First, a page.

Within the last week, emerging markets have been shaken by one of the largest pullouts in recent years, estimated at over $7 billion. Political unrest in the Middle East and social instability caused by food and commodity price volatility are seen as the influential factors which triggered the pullout.
It is part of an overall adjustment to the crises we’ve witnessed in the past few years, the ripples of which still continue today and will continue so for some time. It’s important to look back and understand the causes, when the financial crisis of 2008 occurred, investors flocked to emerging markets to secure themselves from the instability, however now that stabilization is taking hold in the developed markets, investors are now turning to search for new opportunities that did not exist during the crisis, says George Haligua, CEO of Traders Group.
Another reason for investor worry are the three large emerging economies of Brazil, India and China all of which are experiencing record growth, but growth lacking control, one of the main reasons for increased inflation. Brazil is instituting strong measures to curb inflation, announcing a $30 billion cut in spending, both China and India’s central banks have taken precautionary measures by raising their interest rates, but these measures could very well not be sufficient. Where are the emerging markets heading?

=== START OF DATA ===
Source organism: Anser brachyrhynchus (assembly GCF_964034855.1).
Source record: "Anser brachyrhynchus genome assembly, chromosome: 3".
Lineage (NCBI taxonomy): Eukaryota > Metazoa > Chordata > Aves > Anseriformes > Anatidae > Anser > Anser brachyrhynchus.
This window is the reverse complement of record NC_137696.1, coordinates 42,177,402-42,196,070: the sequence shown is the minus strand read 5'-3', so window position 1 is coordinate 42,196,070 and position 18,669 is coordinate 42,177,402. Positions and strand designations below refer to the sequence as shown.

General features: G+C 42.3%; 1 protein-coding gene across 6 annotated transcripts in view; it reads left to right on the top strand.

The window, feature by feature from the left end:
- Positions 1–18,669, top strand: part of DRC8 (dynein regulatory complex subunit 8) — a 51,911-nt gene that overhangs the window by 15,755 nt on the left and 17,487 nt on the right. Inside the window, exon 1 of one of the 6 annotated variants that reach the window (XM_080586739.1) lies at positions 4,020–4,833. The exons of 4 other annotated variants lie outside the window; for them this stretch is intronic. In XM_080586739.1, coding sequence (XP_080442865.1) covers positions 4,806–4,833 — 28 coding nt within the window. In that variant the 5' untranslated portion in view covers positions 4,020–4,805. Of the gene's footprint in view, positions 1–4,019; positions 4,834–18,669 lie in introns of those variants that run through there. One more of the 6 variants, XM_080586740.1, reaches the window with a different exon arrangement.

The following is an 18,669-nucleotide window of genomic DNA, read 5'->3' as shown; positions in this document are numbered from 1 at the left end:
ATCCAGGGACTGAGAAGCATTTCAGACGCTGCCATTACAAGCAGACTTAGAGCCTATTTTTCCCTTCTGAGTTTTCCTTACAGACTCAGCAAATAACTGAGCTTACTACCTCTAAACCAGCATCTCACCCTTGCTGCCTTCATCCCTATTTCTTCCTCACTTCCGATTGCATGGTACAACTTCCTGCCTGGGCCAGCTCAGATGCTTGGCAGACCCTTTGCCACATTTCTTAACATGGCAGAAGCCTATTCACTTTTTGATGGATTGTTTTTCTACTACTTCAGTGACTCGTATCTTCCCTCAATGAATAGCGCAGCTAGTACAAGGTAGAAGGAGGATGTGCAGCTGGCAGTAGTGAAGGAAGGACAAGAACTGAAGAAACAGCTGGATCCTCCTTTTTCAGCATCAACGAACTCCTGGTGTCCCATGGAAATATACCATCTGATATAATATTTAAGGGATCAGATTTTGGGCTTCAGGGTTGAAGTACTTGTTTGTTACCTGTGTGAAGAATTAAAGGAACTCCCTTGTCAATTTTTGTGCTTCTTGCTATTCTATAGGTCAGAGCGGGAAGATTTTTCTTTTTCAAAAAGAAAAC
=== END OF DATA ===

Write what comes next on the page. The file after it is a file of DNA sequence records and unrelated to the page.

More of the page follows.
If the central banks take severe actions to control inflation and growth in the emerging markets, the results will negatively impact the large international players involved within those markets. The past few years were great for investment in the emerging markets for the simple fact that they were growing faster than the developed markets. The current unstable social climate and increased inflation is causing investor confidence to wane and emerging markets are quickly losing their lustre, despite this one sector in particular will see continued earnings is the energy sector, regardless of these uncertainties, people will always buy energy even at high prices, says George Haligua.
After a substantial rise over the past years, all signs are pointing to a slowdown in the growth of emerging markets.